This issue also includes the latest chapter of a seemingly endless story called “Heart of Darkness” that has been running in the title for years. To be honest, I have long since lost track of the plot. My current plan is to wait until the story is finished, assuming it ends in my lifetime, and then read all the chapters back to back.

One of the really cool things about Frew’s Phantom is the specials that are part of the ongoing numbering. The Phantom #1858 was also their 2020 Annual featuring over 200 pages of newspaper adventures set on the Isle of Eden. That’s the island paradise, surrounded by a reef and a river filled with hungry piranhas, where the Phantom has raised animals who don’t eat one another. Lions and tigers co-exist with apes, deer and giraffes. Among the interesting citizens are a stegosaurus, a prehistoric creature with his wife and family, a tormented-by-man giant gorilla who has found peace on the island and doll-size aliens awaiting rescue from their fellows. Only the Phantom, his family and a handful of few fortunate humans have been allowed on Eden.

There are nine stories dating from 1960 to 1996. Lee Falk wrote all of them. The artists: Wilson McCoy, Sy Barry, George Olesen, Keith Williams and Fred Fredericks. It’s a great collection that delves into a wondrous element of the Phantom lore.

The issue came with two premiums. The first is a gorgeous poster of the Animals of Eden that identifies them by name. The second is a Kid Phantom booklet. I’ll be kind about the latter and simply say it’s not to my liking. There were a few issues of “The Adventures of the Phantom as a Young Boy,” but the series didn’t catch on with the readers any better than it did with me.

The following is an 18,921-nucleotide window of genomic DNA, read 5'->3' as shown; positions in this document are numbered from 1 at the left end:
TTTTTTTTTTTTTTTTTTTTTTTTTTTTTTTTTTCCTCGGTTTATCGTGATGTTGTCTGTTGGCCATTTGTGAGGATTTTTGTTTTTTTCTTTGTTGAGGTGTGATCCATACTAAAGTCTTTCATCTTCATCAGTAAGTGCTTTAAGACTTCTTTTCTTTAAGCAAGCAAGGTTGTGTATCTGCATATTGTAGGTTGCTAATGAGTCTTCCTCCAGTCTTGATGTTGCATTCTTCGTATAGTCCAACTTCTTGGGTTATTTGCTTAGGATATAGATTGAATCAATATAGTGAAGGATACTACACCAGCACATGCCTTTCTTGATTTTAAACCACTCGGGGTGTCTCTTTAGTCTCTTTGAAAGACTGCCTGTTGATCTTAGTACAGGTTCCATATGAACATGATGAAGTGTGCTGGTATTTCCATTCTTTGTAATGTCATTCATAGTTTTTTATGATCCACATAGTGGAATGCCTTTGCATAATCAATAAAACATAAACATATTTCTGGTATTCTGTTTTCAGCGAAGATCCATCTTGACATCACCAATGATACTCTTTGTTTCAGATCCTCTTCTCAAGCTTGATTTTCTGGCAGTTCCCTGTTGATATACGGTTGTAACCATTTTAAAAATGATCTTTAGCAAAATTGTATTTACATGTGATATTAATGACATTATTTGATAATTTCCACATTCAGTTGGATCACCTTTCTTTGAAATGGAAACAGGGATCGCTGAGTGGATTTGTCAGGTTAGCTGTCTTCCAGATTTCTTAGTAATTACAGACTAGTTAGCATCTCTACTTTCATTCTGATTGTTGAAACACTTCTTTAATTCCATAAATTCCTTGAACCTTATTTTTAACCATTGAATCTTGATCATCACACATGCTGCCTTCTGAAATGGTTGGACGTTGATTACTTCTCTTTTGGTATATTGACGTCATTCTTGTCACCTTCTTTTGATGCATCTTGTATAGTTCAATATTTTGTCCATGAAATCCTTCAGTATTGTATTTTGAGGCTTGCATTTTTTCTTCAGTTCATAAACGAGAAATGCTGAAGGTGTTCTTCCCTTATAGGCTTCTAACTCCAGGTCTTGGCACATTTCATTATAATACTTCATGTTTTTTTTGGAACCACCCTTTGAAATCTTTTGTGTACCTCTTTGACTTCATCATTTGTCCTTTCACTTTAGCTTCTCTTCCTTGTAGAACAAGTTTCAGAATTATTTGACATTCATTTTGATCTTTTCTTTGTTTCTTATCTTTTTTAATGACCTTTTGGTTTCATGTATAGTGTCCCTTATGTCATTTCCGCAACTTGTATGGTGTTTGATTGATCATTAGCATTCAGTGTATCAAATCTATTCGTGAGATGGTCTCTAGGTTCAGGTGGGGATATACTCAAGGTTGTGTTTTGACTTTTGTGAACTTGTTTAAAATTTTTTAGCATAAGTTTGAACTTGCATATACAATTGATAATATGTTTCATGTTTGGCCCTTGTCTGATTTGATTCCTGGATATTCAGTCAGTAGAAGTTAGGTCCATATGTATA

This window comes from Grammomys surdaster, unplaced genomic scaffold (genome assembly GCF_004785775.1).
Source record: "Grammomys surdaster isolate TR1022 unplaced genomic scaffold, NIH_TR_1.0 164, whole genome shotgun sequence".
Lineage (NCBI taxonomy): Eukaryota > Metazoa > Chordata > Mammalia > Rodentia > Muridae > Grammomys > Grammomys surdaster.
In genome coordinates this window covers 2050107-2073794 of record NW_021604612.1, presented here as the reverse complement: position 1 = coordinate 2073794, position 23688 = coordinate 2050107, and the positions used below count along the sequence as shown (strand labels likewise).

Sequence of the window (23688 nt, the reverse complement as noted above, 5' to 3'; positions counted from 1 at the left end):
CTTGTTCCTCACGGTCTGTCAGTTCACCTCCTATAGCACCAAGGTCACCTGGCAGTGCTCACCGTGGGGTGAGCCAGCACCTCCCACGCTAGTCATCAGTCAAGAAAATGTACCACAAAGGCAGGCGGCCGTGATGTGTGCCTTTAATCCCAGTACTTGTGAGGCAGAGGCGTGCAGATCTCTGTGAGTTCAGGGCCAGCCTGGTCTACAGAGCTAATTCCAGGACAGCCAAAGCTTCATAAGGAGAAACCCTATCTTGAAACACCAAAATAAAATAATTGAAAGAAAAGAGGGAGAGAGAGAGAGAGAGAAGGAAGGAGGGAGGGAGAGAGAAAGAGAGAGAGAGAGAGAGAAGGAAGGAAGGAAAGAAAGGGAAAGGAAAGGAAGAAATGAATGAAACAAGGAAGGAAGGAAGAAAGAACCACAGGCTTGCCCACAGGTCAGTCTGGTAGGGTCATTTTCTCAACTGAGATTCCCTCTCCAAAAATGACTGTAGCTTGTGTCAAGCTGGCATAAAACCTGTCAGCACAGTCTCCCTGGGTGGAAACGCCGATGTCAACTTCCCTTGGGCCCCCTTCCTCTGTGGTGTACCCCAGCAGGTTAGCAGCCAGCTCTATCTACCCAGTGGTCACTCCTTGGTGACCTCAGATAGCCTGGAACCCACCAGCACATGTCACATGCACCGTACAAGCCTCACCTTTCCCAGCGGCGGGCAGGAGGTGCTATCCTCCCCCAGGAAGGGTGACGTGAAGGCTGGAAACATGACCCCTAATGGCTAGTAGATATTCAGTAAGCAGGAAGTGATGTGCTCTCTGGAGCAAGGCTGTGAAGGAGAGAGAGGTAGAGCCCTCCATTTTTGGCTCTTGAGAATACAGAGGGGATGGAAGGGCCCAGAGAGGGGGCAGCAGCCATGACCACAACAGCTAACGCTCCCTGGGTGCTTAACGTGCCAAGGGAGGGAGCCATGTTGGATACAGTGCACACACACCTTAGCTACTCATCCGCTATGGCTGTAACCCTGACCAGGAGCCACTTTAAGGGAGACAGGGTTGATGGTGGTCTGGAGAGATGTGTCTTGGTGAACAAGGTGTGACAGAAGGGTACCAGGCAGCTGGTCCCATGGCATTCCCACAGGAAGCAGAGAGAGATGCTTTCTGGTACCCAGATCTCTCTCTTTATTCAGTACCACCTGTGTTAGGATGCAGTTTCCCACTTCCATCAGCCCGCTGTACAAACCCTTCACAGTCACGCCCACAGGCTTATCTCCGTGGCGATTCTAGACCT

One more for today. The Phantom #1859 is also “Collectors Replica Series No. 22.” Every issue of this series reprints three original Frew issues. In this case, it’s issues #136, #135 and #134. Yes, I know that’s in backwards order, but that’s how they appear in this comic book. Thank the previous owner of Frew; that’s how they began this replica series and that’s how it (ridiculously in my opinion) continues to this date. To read this 100-page issue and the other replica specials like it, I start at the back of the issue with the earliest numbered issue. Then I move to the middle and then to the most recent issue.

Each replica issue (and, indeed, every issue of the Phantom) has an inside front cover editorial describing the issue’s contents and, usually, offering some historical context to the material. I enjoy these “meetings” with publisher Dudley Hogarth, whose love for the Ghost Who Walks is evident in his writing and the care with which he produces these comic books.

Frew’s earliest editors and publishers reprinted the Phantom comic strips in a fairly rigid formula. They cut and pasted and trimmed the original source material to fit that formula. That worked out okay sometimes but not always.

The reprinted issue #134 had two stories. One is a Sunday story relating “The Childhood of the Phantom” that shows how the legend continued to evolve over the years. The second is another Sunday adventure in which our hero is pursued by the powerful “Queen Pera the Perfect.” The originals were published in 1944/1945.

Issue #135 also had two stories, both reprinted from 1945 Sundays. “The Strange Fisherman” is a repugnant potentate who “fishes” for women from an elephant and sells his “catch” in slave markets. He is portrayed in a somewhat comical and thus utterly inappropriate manner. Not every Phantom story is a gem.

The second story is “The Dragon God of the Wambesi.” Set after the Second World War, the tale has a pair of German soldiers teaming up with an evil witch doctor to convince the area tribes to surrender to and follow a powerful vengeful god. I’m not sure if it was too severely abridged to work, but it’s disappointing. A prose version of the story, republished in a special anthology I’ll discuss next time around, is better and more detailed, but suffers from our hero surviving more through luck than anything else.

Issue #136 reprinted “Lago The Lake God” from a 1945 daily story. It’s another white man tricking tribesman into obeying a powerful god. Falk’s treatment of the jungle people improved over the years, but he wasn’t there in 1945.

I hope you’ve enjoyed this week of bloggy things. I’m taking two to four days off from blogging to put the finishing touches on my Vast Accumulation of Stuff garage sales, but I’ll be back with a bunch of cool stuff after that. Look for new installments of "Phantom Friday" every few weeks or so.

Be safe, be sane, be wonderful to one another. 

© 2020 Tony Isabella